When Dominik and I decided to start Writers for Dinner, I was afraid it was a terrible idea. Not because so many folks who set out to blog do so without thinking about how much work it is. I knew that it would be work, but it’s work we both love. Not because I thought we couldn’t get great writer-guests. I’m a PhD student in Creative Writing at Ohio University… I know lots of great writers, and many of them are also broke graduate students, so I imagined it would not be that hard to get them to agree to let us feed them dinner. Not even because I was afraid nobody would read our blog. I knew that the great writing of our guests would bring an audience and it has. (Thank you, readers!)
No, I was scared because I’m a fat woman and, in spite of having worked pretty much my whole life to overcome my internalized fat prejudice, I still have a tiny voice inside me that says fat women shouldn’t eat in public… and food blogging seemed like eating in public taken to a new level.
A photograph from the early twentieth century of the head and shoulders of an older woman in a black dress. The photograph makes it obvious the woman is a person of size.
My great-great grandmother, Sheva Baila Polan ran a nobleman’s dairy on an estate in Lithuania.
First, let me say that, like our Summer Tour guest Laura Bogart, I acknowledge that I choose to be fat. Unlike Laura, my fat is not armor or tied in any way to unhappiness… my fat is half genetic predisposition and half a love of the voluptuary pleasures of great food. My fat is perhaps the most transgressive kind… it’s the joyful fat of taking pleasuring in, rather than disciplining, the body. It’s the fat of saying yes to second helpings and no to spending more hours than my body needs me to spend in order to be healthy trying to negate the calories of those second helpings at the gym. It’s the fat of my great-great grandmother Sheva Baila, of my great-grandmother Bertha, of soft-bodied women everywhere who spend their time and energies on things other than being thin.
I am most comfortable with my body at just about exactly 200 lbs. When I get above that weight (as I am right now… I’ve gained 15 lbs during this joyous first year of marriage, which I understand it actually a thing), I work to bring myself back to it, but when I get there, I stop. I know that I can get to 200 lbs by getting about 50 minutes worth of brisk exercise five times a week and eating sensibly. If I want to get below 200 lbs, I have to make losing weight one of my jobs. It takes a couple hours at the gym every day and the kind of obsessive food-tracking that, frankly, takes too much time away from my other work for me to be willing to do it. I want to be a good writer, a good professor, and a better-than-good partner. That takes a lot of time and effort and I’m not willing to cut back on the work I do in any of those areas in order to also be thin. It just doesn’t matter that much to me.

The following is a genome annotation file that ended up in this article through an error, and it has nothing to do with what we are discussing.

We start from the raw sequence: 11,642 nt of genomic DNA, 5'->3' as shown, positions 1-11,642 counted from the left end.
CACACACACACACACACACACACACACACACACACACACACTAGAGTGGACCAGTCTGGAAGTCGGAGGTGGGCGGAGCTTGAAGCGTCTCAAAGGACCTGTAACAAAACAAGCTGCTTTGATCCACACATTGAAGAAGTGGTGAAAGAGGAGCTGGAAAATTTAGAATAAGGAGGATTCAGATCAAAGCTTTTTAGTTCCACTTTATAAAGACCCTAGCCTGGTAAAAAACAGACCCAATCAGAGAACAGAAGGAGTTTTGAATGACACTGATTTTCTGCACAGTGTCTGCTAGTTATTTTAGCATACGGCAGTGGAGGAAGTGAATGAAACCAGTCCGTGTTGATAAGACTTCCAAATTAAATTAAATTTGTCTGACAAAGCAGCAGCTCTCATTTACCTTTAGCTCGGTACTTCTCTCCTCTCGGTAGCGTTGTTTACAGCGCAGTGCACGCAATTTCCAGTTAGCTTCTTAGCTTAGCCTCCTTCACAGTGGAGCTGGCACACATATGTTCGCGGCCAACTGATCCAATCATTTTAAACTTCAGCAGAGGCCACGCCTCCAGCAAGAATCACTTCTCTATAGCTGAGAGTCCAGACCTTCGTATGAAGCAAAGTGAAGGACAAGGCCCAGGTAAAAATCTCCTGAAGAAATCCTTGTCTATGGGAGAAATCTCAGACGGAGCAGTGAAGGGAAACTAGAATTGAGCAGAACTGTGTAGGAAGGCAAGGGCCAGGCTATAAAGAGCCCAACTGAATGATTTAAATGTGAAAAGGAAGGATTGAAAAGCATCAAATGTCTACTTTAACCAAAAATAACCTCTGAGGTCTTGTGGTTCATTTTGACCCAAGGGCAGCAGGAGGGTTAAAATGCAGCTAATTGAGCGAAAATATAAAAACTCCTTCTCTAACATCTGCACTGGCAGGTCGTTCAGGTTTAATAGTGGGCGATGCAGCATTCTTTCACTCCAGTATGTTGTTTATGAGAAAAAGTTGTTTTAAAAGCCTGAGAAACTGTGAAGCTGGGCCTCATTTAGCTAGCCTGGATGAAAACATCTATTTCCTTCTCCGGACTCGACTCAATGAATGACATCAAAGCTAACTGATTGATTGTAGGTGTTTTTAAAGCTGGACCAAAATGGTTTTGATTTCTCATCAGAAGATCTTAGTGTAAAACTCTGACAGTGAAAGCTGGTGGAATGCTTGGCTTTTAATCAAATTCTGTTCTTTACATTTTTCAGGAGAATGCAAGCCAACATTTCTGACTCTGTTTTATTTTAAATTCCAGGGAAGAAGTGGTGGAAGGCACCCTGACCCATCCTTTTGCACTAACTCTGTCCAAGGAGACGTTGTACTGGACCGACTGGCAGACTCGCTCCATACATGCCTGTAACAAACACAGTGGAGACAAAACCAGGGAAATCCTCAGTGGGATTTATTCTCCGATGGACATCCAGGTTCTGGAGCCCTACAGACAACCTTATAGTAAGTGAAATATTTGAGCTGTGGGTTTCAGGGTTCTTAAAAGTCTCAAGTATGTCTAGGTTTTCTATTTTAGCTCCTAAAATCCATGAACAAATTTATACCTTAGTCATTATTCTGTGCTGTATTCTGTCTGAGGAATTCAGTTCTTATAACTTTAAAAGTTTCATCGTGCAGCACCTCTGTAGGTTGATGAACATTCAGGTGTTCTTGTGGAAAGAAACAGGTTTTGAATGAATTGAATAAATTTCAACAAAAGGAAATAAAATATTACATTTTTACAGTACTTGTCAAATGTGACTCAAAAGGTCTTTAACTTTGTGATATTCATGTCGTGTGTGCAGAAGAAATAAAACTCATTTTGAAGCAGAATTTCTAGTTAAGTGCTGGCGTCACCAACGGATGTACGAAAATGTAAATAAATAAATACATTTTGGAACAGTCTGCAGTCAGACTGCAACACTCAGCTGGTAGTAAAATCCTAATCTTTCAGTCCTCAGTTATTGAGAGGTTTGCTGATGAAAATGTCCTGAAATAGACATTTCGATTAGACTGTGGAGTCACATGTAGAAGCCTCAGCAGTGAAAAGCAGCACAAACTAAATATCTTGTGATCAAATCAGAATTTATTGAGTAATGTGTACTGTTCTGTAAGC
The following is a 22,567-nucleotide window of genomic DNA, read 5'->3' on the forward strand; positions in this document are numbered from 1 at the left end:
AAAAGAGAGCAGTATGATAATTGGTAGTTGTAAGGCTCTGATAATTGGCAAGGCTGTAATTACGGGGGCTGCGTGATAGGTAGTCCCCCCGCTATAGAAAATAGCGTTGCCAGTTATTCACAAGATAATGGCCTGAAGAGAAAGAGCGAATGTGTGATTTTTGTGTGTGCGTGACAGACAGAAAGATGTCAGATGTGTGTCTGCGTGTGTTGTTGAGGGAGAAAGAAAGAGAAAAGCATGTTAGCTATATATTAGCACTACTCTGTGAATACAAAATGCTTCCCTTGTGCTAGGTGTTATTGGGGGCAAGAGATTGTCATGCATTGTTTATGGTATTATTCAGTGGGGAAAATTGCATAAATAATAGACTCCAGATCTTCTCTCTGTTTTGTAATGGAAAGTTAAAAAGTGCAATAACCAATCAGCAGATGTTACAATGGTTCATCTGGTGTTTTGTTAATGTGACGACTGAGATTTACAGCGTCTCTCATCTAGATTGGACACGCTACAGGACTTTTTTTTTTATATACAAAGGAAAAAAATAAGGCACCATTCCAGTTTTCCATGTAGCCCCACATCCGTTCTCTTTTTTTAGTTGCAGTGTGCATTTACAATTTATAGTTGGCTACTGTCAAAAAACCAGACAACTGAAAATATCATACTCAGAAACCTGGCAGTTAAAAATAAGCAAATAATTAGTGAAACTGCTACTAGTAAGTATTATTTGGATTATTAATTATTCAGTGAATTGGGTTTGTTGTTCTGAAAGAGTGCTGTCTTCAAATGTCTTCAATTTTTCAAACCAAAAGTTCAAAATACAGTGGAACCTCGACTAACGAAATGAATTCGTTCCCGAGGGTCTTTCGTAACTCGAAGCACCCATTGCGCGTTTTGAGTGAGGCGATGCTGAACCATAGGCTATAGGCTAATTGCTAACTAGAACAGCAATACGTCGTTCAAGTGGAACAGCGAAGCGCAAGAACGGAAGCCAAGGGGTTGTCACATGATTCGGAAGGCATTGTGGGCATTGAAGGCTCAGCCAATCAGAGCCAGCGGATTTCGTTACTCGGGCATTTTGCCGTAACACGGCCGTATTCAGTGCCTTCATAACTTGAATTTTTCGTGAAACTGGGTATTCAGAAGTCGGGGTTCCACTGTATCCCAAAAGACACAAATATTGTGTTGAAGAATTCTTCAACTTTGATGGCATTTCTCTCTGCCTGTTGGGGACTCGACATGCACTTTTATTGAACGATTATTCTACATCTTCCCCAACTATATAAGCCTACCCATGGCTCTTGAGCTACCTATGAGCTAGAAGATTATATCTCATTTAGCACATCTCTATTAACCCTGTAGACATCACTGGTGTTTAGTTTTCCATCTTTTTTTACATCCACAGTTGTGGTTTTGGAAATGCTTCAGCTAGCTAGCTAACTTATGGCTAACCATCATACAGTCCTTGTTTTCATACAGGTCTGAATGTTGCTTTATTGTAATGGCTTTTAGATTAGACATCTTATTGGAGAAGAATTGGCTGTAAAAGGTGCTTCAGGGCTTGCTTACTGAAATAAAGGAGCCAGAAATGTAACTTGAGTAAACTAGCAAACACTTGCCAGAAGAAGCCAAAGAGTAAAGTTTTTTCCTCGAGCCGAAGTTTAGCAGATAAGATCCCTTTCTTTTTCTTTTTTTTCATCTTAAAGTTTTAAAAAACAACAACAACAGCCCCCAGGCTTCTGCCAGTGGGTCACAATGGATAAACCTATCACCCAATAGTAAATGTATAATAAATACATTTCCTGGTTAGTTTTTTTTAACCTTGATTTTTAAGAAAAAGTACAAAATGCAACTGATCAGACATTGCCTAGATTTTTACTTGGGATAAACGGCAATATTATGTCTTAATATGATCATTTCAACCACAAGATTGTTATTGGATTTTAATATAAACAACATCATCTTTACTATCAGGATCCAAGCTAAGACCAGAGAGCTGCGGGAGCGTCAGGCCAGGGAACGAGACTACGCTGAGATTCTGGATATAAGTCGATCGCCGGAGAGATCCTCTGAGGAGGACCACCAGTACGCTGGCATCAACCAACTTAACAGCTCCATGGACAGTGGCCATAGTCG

Dominik and Sarah sharing a piece of wedding cake. In the photo it is obvious that Sarah is a person of size and Dominik is not.
The groom and the (fat and happy) bride share a piece of wedding cake.
But although I am comfortable at 200 lbs., the world is not comfortable with me at that weight. Last year, a colleague took a sweater-capey thing I keep in my office for chilly days and used it to costume her “Fat Sarah” performance in the hallway outside the main office of our department. I happened to catch her in the act, and she was so comfortable with the idea that fat-shaming is okay, she never even apologized. She just said, “I took this (the cape) because I was cold,” and then went right back to the conversation she had been having. During our recent trip to Austria, my husband’s aunt–after feeding us a lovely dinner–gave me a diet book written in German (which I don’t read) because she assumed I was unhappy about being fat and wanted to be helpful. I love Aunt Elizabeth very much, but I was heart-broken that she would feed me and then suggest I shouldn’t eat the very food she’d just served. These sorts of casual reminders that the world thinks I should care more about my size than I do are omni-present. Facebook constantly bombards me with diet ads. Friends often compliment me by telling me an outfit is “slimming,” which isn’t actually a compliment because it means that I look good because I’ve managed to find clothes which hide the reality of my body. It gets tiresome.
And so, when Dominik and I decided to launch a food blog, it took me a while to get comfortable with the idea that I was going to be public–as a fat woman–about my love of food. I’m lucky to have a partner who is supportive when I need to put in the effort to get back to the weight I want to be, but who isn’t invested in my being anyone or anything other than who I am. Who is okay with the fact that I am a person of size. It helps me to remember that I am also okay with it, and that it’s the result of choices I make and of which I am not ashamed.
So, won’t you come over and join us for dinner? Because I love food even more when it’s shared with good friends.